A booming shadow industry of Twitter influencers for hire funded by faceless agencies has been behind the highly co-ordinated harassment and disinformation campaigns aimed at changing the country’s political direction as we head to the 2022 polls.
Twitter has suspended 100 users from Kenya after an investigation showed that their accounts had violated the platforms manipulation and spam policy through tweeting pre-determined hashtags meant to misinform the public or attack certain personalities.
The decision by Twitter was taken after a three-month investigation by American internet provision company Mozilla. The probe showed that Kenyan influencers are being paid between Sh1,000 to Sh1,500 to participate in three campaigns per day on Twitter.
“After investigation, our teams took action on just over 100 Twitter accounts operating in Kenya which we found had engaged in violations of our Platform Manipulation and Spam Policy,” said Twitter in a statement after being presented with results of the investigation carried out by Mozilla between May and June.
“While we weren’t able to independently confirm the tweet-for-pay activity described in your report, we could confirm the presence of at least one network of coordinated accounts — which appeared to link back to an earlier set of enforcements against similar activity, carried out by our teams in 2020,” said he micro-blogging website.
Kenya has about 11 million social media users representing 20 per cent of the population. The use of social media to manipulate voters is not new. In 2018, British data analytics firm Cambridge Analytica confessed its involvement in Kenya’s elections in 2013 and 2017 through influencing voters emotions after gathering data using third party applications connected to Facebook.
Executives of the company were secretly taped by British television station Channel 4 saying that they ran “just about every element” of President Uhuru Kenyatta’s campaign in 2013 and 2017, including rebranding his party twice, and writing the campaign’s manifesto and speeches. The firm also said it did “two rounds of 50,000 surveys.”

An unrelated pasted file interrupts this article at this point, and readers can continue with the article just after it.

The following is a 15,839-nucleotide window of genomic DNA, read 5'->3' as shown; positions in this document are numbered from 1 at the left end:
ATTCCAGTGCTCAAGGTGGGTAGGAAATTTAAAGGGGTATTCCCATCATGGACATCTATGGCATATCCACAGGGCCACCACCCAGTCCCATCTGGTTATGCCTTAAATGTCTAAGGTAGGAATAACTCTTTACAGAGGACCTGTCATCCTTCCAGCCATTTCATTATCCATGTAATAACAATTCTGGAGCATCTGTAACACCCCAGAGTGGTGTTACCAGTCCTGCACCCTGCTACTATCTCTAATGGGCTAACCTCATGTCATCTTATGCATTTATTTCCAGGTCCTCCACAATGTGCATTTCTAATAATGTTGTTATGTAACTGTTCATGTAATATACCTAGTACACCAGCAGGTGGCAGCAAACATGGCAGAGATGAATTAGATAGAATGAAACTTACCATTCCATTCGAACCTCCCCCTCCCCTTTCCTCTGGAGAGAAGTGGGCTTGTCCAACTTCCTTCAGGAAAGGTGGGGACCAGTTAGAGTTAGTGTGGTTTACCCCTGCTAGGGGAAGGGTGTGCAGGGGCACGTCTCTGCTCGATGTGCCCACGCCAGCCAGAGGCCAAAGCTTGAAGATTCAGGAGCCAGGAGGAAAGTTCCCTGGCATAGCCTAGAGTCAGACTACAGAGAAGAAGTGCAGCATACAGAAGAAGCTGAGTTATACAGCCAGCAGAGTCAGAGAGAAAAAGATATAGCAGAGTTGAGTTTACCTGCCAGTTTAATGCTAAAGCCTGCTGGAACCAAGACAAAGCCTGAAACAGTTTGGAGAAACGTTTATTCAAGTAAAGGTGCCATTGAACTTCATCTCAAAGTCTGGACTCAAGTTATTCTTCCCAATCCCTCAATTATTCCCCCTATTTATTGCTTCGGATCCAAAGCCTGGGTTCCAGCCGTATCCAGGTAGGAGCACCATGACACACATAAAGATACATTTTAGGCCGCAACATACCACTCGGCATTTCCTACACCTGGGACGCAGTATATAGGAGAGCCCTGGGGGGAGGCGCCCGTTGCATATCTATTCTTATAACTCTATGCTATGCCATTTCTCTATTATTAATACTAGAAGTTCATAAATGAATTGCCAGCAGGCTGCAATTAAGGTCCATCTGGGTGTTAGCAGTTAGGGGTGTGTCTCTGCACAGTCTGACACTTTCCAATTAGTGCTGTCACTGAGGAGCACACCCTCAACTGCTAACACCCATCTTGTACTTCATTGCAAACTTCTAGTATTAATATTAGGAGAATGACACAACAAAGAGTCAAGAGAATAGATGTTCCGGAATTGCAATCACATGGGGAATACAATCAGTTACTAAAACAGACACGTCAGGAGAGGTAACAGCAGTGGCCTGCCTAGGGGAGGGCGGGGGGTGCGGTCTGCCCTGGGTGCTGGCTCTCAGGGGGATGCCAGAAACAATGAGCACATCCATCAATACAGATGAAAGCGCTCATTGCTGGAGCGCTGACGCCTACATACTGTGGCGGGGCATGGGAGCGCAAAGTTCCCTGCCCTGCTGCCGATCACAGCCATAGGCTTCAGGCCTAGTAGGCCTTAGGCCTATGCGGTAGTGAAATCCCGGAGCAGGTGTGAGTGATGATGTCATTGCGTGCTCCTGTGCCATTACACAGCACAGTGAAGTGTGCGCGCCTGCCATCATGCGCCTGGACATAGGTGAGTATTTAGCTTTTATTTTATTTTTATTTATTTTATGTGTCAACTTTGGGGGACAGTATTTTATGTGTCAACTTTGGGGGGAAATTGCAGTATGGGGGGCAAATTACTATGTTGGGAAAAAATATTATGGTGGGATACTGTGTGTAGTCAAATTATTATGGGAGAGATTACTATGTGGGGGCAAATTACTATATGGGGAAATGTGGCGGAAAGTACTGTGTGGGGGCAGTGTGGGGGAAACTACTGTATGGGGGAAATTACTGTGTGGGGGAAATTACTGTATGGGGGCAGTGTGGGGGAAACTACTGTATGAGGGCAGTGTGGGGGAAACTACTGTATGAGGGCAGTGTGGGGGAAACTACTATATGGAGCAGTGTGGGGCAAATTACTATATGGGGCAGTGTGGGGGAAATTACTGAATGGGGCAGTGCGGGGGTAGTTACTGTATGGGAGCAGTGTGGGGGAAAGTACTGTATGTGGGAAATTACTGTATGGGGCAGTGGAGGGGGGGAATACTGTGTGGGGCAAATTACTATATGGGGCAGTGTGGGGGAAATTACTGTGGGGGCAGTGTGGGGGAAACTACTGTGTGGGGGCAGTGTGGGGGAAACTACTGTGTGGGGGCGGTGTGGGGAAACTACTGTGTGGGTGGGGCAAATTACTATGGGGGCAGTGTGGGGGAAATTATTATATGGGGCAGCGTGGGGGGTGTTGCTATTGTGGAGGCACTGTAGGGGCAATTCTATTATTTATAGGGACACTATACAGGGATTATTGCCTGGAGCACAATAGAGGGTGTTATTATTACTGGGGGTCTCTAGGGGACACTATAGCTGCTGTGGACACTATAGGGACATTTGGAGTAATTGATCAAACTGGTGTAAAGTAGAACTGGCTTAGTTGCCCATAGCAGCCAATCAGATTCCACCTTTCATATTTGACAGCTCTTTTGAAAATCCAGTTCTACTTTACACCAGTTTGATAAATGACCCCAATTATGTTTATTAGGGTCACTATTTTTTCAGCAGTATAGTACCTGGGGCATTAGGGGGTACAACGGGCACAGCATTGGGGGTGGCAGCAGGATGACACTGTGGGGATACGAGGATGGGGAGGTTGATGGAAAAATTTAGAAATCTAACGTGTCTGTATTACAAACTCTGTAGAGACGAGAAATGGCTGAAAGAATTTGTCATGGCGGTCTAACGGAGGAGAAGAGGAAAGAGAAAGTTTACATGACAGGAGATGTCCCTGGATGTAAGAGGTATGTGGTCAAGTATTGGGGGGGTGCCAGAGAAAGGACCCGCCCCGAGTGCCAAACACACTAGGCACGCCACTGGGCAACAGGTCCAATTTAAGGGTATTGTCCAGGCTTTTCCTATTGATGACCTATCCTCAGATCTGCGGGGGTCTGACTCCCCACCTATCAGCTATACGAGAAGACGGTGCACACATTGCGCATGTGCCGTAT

Although the Jubilee party later denied hiring Cambridge Analytica to run negative social media campaigns against its key challenger Raila Odinga, the British company was forced to shut down after being exposed of influencing election outcomes in a number of countries including the United States.
A new investigation by Mozilla dubbed “Inside the shadowy world of disinformation for hire in Kenya” says that Kenyan political formations seem to have picked lessons from Cambridge Analytica and have adopted the company’s modus operandi for the 2022 elections.
According to Mozilla, faceless individuals are paying influencers to use tweets using pre-determined hashtags at the same time to ensure that their narratives trend on Twitter to gain significant visibility.
The highly organised harassment and disinformation campaigns are mostly targeting the top two presidential frontrunners, Raila Odinga and DP William Ruto, journalists, activists and the Judiciary. According to the investigation, Kenyans are being fed by one disinformation campaign on Twitter every two days.
“This is a lucrative, well-oiled machine with very clear targets and as a result it is chilling good faith activism. The goal of these campaigns is to exhaust critical thinking and poison the information environment by annihilating truth,” says the probe.
“Twitter’s features are being exploited to achieve the goals of these campaigns. Its trending algorithm is amplifying these campaigns and accounts verified by the platform are complicit in leading these attacks,” it says.
The goals of such campaigns, according to the investigation, is to sway public opinion during high pressure political instances such as elections, protests and major rulings by the Judiciary like it happened when the Building Bridges Initiative (BBI) was in court.
In order to achieve this, a large number of influencers are mobilised into WhatsApp groups by organisers who are on monthly retainers of an upwards of Sh25,000. Their job is to make sure that campaigns are executed daily and with different hashtags.